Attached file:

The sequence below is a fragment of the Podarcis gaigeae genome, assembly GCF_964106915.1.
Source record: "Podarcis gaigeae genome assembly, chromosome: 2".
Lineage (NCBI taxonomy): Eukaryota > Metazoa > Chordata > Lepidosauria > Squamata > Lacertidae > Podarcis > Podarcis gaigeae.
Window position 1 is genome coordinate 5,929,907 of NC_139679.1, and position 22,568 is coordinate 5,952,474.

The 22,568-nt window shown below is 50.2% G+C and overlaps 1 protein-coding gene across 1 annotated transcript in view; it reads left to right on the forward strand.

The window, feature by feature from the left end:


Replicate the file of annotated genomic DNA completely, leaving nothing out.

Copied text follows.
The sequence below is a fragment of the Podarcis gaigeae genome, assembly GCF_964106915.1.
Source record: "Podarcis gaigeae genome assembly, chromosome: 2".
Lineage (NCBI taxonomy): Eukaryota > Metazoa > Chordata > Lepidosauria > Squamata > Lacertidae > Podarcis > Podarcis gaigeae.
Window position 1 is genome coordinate 5,929,907 of NC_139679.1, and position 22,568 is coordinate 5,952,474.

The 22,568-nt window shown below is 50.2% G+C and overlaps 1 protein-coding gene across 1 annotated transcript in view; it reads left to right on the forward strand.

The window, feature by feature from the left end: